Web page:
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Anais da Academia Brasileira de Ciências

Print version ISSN 0001-3765

An. Acad. Bras. Ciênc. vol.82 no.2 Rio de Janeiro June 2010

http://dx.doi.org/10.1590/S0001-37652010000200003 

CHEMICAL SCIENCES

 

Influence of accumulation of heaps of steel slag on the environment: determination of heavy metals content in the soils

 

 

Javier Garcia-GuineaI; Virgilio CorrecherII; Lorena Recio-VazquezI; Elena Crespo-FeoI; Rafael Gonzalez-MartinI; Laura TormoI

IMuseo Nacional de Ciencias Naturales, Calle de Jose Gutierrez Abascal 2, Madrid, 28006 Spain
IICIEMAT, Av. Complutense, 22, Madrid, 28040 Spain

Correspondence to

 

 


ABSTRACT

The presence of high level of heavy metals involves a human healthy risk that could induce chronic diseases. This work reports on the metal contamination due to heaps of steel-slag accumulated during more than 40 years in allotments and industrial areas in the southern part of Madrid (Spain). Several slag and soil samples were collected in an area of 10 km2 and characterized by different conventional (XRD and XRF) and no so common methods (ESEM, thermoluminescence and EDS-WDS). The analysis reveal the presence of: (i) important amounts of Fe (43%), Mg (26%), Cr (1.1%), Mn (4.6%), S (6.5%) in the form of Fe-rich slag phases (wustite, magnetite...), Si and Ca-rich phases (larnite, ghelenite...), Cr (chromite), Mn (bustamite) and graphite, (ii) traces of some other contaminants such as Cr (7700 ppm), Zn (3500 ppm), Ba (3000 ppm), Pb (700 ppm) or Cu (500 ppm) on pathway soil samples that come from the steel slag, and (iii) Co (13 ppm), Pb (78 ppm) and V (54 ppm) in farmland soil samples. Although the existing heavy metals content is not appropriate for the current use, the extremely high metal contamination of the surrounding areas is more worrying. The properties of the soil farmlands (pH circa 7, 13% of clay, mainly illite, and 1-4% of organic matter content) show suitable conditions for the retention of cationic metals, but further studies on the movilization of these elements have to be performed to determine the possibility of severe human health risks. This sort of study can provide useful information for the politicians regarding the appropriate use of the territory to prevent possible health hazard for the population.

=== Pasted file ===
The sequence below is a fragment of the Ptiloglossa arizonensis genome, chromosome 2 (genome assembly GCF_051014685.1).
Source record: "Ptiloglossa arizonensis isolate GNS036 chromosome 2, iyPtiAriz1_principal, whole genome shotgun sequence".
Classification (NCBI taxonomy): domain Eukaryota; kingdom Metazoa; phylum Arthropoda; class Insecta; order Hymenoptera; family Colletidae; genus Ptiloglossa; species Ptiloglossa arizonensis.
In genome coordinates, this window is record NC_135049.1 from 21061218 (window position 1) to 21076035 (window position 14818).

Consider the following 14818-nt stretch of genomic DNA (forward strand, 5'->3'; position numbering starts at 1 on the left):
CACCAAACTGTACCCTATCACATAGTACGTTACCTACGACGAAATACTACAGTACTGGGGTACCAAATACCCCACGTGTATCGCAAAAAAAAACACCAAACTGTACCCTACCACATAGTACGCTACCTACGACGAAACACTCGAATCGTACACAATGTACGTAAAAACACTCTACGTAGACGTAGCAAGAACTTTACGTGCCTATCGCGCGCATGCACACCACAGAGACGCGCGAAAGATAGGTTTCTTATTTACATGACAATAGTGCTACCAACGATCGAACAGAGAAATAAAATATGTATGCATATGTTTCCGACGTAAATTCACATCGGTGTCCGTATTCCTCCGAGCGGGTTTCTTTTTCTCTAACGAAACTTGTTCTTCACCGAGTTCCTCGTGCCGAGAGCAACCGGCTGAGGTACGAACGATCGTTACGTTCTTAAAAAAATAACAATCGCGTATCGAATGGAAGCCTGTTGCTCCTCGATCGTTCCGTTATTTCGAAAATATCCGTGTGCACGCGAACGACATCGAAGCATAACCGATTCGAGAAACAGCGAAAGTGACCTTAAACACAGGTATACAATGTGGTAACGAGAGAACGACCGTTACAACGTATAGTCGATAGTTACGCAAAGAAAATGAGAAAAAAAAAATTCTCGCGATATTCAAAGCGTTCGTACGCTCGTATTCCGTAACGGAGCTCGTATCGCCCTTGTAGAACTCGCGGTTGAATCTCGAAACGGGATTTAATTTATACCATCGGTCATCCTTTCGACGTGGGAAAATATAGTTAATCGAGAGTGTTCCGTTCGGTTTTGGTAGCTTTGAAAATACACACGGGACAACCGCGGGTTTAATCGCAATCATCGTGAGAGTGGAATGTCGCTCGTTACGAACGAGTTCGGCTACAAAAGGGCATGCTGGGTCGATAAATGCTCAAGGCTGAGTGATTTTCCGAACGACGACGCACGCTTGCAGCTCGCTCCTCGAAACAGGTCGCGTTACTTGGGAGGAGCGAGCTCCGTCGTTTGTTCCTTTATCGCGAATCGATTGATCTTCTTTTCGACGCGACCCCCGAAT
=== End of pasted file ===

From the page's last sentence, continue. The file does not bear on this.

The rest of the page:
Key words: EDS, ESEM, metal contamination, steel slag, TL, XRD, XRF.


RESUMO

A presença de altos niveis de metais pesados envolve riscos à saúde humana e pode induzir doenças crônicas. Este trabalho relata a contaminação metálica causada por pilhas de escória siderúrgica acumulada durante mais de 40 anos em áreas industriais na parte sul de Madrid (Espanha). Amostras de escória e solo foram coletadas em uma área de 10 km2 e caracteri-zada por diferentes métodos, convencionais (XRD, XRF) ou não (ESEM, termoluminescência e EDS-WDS). A análise revela a presença de: i) quantidades importantes de Fe (43%), Mg (26%), Cr (1,1%), Mn (4,6%), S (6,5%) formando várias fases ricas em Fe (wüstita, magnetita), Si e Ca (larnita, guelenita), Cr (cromita), Mn (bustamita) e grafite; (ii) tiajos de outros contaminantes, como Cr (7700 ppm), Zn (3500 ppm), Ba (3000 ppm), Pb (700 ppm) e Cu (500 ppm), no solo dos caminhos para as pilhas de resíduos e (iii) Co (13 ppm), Pb (78 ppm) e V (54 ppm) em amostras de solo agrícola. Embora os teores de metais pesados não sejam apropriados para uso corrente, a elevada contaminação de areas adjacentes é mais preocupante. Os solos adjacentes (pH ca. 7, 13% de argila - principalmente ilita) e 1-4% de matéria orgânica mostram condições adequadas para a retenção de cátions, mas outros estudos deverão ser realizados para determinar a possibilidade de riscos à saúde humana. Este tipo de trabalho pode fornecer informaçãoo útil para gestores públicos, com relação ao uso do território e prevenção de riscos à saúde da população.

Palavras-chave: EDS, ESEM, contaminação por metais, escoria de aço, TL, XRD, XRF.


 

 

INTRODUCTION